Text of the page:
SBRN membership survey results

Are sedentary children less physically literate?
October 2, 2018
SBRN Newsletter – January 30, 2019
January 30, 2019

In October of 2018, the Sedentary Behaviour Research Network disseminated a survey to determine member satisfaction, receive feedback on how to improve the SBRN website and membership communication, and explore initiatives for SBRN to focus on. Members provided helpful comments and results which are summarized below.

When asked their level of satisfaction with SBRN, 50% of members reported being very satisfied, while 30% of members reported being somewhat satisfied. To improve the level of satisfaction, nearly one third of members suggested more active communication in the form of a monthly newsletter or regular emails to update members on opportunities to collaborate, sedentary behaviours related conferences, and ways to get involved in projects. An increase in network collaboration was also mentioned, suggesting SBRN offer a way for local researchers to connect.

On June 10, 2017, the SBRN website was re-launched, with a new website design. Nearly 60% of members reported a high level of satisfaction with the new design. To improve the website and membership communication, 15% of members suggested adding a monthly newsletter or a website news section to include information on SB-related conferences, research, and grants.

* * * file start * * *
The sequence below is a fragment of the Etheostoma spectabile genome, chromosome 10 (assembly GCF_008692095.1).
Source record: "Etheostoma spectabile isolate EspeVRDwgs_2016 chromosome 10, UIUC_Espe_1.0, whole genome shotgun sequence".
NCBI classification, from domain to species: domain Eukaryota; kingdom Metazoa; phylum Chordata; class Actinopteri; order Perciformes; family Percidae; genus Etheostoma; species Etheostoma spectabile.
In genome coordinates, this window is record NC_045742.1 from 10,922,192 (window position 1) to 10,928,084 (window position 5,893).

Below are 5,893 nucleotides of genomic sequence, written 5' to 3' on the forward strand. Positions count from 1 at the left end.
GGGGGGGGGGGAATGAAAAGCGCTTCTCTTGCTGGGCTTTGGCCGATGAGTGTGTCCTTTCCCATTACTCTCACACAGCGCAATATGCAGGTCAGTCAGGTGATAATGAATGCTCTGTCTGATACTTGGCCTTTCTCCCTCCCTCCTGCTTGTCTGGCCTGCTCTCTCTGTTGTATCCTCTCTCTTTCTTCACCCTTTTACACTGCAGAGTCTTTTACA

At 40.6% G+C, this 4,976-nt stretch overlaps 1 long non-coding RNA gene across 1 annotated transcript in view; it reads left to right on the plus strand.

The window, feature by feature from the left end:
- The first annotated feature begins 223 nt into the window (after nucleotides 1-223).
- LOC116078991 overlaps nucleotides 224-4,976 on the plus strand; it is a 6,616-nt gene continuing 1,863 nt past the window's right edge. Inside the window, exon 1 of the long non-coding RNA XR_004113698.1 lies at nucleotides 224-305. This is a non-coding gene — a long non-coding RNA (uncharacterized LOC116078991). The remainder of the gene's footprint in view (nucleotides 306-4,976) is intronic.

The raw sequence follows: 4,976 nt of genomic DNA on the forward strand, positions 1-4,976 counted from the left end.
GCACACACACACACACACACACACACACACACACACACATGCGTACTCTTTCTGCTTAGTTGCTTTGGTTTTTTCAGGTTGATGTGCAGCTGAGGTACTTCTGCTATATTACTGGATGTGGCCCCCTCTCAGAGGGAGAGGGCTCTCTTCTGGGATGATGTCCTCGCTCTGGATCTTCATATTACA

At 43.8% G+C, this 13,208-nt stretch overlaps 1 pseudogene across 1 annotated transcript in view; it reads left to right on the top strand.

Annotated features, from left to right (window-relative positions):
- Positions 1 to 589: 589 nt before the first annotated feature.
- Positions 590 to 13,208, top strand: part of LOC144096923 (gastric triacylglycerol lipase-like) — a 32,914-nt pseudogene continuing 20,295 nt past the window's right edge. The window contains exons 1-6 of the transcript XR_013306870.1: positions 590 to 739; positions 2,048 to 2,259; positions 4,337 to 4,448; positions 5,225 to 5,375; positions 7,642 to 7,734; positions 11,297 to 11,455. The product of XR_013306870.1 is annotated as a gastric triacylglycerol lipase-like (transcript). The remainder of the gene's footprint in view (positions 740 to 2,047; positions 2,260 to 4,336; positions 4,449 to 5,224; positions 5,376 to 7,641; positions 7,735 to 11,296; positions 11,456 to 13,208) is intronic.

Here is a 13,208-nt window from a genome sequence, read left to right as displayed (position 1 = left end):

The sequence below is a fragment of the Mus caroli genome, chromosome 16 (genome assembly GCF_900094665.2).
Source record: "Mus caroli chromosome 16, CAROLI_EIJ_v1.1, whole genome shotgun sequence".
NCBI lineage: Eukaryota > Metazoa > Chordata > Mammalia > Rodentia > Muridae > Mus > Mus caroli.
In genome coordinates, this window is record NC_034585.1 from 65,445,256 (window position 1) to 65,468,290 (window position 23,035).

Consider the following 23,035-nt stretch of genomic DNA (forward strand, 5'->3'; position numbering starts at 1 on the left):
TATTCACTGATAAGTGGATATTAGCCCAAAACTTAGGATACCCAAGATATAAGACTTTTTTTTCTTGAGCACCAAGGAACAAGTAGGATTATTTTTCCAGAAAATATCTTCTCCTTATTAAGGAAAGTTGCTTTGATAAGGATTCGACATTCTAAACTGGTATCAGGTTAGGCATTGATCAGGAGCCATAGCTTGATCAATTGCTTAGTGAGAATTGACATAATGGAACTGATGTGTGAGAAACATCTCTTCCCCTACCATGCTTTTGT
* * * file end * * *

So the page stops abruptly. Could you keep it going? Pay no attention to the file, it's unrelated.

Approximately 45% of SBRN members reported being very happy with the new logo, while 30% reported being somewhat happy. Although the majority of responses concluded the logo should not be changed, members commented the logo doesn’t capture all the ways people can be sedentary (e.g. does not include SB at school, commuting) with a few comments that the logo gives the wrong impression. It was also recommended the logo be altered to be more dynamic and colorful.

When asked what initiatives SBRN should focus on, the majority of responses stated SBRN should focus on developing methods of measuring SB and its subsets. Frequent suggestions included creating a standardized SB questionnaire to increase result comparability, and synthesizing existing SB measurement methods to generate a review on strengths and limitations. Members also suggested SBRN focus on applying research results to daily activities.  For example, find methods to encourage employees to work in action or creating a campaign to offer alternatives to SB. Lastly, members suggested SBRN set priorities for future SB research to examine different populations, urban vs. rural living, and the effect of SB on specific health outcomes.

SBRN would like to thank survey participants and members for their supportive comments and helpful feedback in guiding future initiatives. A complete summary of the survey findings is available here. As resources permit, we will attempt to address the most common concerns and suggestions. Your comments are always welcome!

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